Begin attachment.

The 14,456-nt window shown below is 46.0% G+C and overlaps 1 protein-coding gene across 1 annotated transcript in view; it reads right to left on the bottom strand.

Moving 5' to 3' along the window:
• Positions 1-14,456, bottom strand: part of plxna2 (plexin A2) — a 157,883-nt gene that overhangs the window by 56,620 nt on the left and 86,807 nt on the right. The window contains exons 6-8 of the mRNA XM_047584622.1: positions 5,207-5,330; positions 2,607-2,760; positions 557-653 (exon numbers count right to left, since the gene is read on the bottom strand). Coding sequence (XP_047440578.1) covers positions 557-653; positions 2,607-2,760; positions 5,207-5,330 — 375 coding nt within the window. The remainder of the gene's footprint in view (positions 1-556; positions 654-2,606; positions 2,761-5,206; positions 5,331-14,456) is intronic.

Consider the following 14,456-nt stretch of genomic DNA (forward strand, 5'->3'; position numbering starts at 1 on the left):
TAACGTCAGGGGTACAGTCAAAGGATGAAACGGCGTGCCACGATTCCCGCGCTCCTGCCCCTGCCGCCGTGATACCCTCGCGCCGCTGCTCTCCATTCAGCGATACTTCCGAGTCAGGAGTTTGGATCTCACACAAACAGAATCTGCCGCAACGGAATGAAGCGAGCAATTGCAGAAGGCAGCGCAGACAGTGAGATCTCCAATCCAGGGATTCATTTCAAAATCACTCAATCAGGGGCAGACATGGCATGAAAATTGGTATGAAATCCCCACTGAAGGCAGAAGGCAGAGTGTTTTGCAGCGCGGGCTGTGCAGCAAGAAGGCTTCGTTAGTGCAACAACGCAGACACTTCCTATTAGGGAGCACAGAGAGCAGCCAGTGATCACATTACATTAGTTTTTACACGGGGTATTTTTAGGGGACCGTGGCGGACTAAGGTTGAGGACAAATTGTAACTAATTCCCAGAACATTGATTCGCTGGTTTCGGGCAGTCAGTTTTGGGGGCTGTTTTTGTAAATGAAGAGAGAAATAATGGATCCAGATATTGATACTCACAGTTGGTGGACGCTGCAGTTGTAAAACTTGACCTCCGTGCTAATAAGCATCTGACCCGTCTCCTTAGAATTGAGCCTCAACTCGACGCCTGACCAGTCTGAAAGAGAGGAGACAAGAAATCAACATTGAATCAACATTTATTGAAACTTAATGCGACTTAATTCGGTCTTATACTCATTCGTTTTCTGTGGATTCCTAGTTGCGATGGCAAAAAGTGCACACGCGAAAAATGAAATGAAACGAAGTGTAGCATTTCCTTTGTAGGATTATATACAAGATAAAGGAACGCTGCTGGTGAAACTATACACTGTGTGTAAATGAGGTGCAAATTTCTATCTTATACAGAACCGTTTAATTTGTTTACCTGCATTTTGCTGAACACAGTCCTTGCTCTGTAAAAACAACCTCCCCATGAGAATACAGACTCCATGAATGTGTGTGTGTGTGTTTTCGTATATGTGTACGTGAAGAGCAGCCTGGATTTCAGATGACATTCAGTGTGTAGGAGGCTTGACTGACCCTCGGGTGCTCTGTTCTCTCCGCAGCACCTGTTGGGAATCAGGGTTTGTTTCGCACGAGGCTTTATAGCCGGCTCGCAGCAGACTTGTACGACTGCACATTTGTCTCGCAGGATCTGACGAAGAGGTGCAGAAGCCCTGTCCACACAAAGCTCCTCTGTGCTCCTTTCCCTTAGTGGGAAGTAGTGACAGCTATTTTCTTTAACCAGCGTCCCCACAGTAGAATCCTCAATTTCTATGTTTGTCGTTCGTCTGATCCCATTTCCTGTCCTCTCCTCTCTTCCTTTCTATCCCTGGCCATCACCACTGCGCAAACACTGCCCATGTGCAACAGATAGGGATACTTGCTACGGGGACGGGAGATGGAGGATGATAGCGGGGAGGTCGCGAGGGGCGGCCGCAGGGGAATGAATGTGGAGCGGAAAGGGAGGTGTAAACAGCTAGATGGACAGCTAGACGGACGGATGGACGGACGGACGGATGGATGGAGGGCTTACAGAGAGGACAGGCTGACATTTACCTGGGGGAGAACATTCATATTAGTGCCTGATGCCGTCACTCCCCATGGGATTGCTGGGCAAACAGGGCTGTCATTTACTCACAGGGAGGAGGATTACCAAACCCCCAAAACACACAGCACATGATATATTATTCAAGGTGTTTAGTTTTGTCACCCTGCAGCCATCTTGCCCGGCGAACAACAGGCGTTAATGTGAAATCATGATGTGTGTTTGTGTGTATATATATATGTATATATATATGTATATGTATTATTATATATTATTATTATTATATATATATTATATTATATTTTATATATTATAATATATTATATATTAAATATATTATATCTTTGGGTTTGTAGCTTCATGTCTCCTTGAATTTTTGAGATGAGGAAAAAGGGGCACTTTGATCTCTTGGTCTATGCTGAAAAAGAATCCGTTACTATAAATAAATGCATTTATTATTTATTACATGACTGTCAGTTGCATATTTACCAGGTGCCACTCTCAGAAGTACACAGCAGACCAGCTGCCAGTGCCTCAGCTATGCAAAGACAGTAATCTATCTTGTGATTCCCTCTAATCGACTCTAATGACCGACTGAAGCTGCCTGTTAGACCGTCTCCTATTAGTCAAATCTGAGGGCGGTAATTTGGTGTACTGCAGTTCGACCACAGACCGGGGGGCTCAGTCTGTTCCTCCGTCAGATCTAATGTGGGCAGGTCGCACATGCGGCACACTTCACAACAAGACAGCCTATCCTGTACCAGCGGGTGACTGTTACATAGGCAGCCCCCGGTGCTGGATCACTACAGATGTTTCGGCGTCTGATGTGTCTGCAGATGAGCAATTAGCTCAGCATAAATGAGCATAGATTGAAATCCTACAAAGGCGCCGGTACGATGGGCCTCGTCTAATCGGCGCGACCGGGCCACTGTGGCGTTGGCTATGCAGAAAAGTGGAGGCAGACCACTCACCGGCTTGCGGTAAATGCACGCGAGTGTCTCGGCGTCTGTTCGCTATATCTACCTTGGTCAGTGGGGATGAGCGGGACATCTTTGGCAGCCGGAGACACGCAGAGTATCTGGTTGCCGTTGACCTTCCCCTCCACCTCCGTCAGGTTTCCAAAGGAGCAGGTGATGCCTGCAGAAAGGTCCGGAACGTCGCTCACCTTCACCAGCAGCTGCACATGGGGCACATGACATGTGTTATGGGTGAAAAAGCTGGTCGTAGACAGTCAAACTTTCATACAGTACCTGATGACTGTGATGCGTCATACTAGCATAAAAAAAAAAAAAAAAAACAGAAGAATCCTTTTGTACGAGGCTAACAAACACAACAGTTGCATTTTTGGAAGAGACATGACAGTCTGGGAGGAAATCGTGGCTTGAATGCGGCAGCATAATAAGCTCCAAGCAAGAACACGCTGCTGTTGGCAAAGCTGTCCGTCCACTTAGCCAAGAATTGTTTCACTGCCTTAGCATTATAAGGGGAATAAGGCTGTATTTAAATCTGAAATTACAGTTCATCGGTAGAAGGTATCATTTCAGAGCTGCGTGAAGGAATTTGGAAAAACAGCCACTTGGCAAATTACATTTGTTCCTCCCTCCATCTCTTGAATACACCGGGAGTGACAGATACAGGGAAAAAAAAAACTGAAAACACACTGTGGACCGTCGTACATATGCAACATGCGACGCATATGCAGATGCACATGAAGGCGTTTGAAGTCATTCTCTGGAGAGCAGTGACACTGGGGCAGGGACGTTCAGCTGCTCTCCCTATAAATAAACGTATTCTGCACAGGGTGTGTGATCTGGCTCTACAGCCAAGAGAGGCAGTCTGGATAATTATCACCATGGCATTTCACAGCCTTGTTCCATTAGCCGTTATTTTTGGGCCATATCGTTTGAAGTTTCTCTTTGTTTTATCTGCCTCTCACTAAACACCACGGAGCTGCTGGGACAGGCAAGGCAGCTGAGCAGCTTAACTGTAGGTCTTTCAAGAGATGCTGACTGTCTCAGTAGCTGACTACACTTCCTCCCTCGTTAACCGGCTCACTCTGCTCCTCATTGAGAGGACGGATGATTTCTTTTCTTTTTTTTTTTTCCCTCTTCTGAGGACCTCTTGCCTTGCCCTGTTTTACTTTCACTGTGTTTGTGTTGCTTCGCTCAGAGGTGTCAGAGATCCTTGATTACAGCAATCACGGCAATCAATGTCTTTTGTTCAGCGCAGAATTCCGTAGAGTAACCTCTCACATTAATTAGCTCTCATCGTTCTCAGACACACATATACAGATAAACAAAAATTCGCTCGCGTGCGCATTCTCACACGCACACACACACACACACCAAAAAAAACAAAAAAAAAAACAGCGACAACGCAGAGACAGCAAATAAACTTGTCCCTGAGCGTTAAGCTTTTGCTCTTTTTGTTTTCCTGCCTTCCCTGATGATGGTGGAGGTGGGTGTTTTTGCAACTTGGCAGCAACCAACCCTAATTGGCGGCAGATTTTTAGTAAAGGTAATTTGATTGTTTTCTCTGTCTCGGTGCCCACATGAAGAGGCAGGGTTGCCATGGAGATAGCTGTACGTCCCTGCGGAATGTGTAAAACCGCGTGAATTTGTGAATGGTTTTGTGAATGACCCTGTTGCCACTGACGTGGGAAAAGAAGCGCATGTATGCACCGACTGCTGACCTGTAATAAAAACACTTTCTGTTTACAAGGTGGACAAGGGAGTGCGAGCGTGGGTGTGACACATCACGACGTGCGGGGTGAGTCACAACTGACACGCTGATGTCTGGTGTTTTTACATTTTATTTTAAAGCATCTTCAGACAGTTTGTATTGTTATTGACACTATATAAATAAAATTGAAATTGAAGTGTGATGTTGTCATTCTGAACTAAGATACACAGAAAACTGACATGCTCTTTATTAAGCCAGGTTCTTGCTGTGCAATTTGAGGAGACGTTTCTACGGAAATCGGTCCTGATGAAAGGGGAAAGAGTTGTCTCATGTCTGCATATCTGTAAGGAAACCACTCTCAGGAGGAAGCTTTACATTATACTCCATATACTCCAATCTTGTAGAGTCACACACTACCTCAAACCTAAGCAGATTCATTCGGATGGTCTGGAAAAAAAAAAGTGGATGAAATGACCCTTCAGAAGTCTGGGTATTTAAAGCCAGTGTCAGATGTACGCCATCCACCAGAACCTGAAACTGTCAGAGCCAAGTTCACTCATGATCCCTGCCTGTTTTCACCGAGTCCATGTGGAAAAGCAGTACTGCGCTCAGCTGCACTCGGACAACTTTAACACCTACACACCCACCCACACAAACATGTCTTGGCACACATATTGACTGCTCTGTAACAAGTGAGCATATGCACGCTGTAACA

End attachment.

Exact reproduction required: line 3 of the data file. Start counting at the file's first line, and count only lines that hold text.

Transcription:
• Positions 1-14,456, bottom strand: part of plxna2 (plexin A2) — a 157,883-nt gene that overhangs the window by 56,620 nt on the left and 86,807 nt on the right. The window contains exons 6-8 of the mRNA XM_047584622.1: positions 5,207-5,330; positions 2,607-2,760; positions 557-653 (exon numbers count right to left, since the gene is read on the bottom strand). Coding sequence (XP_047440578.1) covers positions 557-653; positions 2,607-2,760; positions 5,207-5,330 — 375 coding nt within the window. The remainder of the gene's footprint in view (positions 1-556; positions 654-2,606; positions 2,761-5,206; positions 5,331-14,456) is intronic.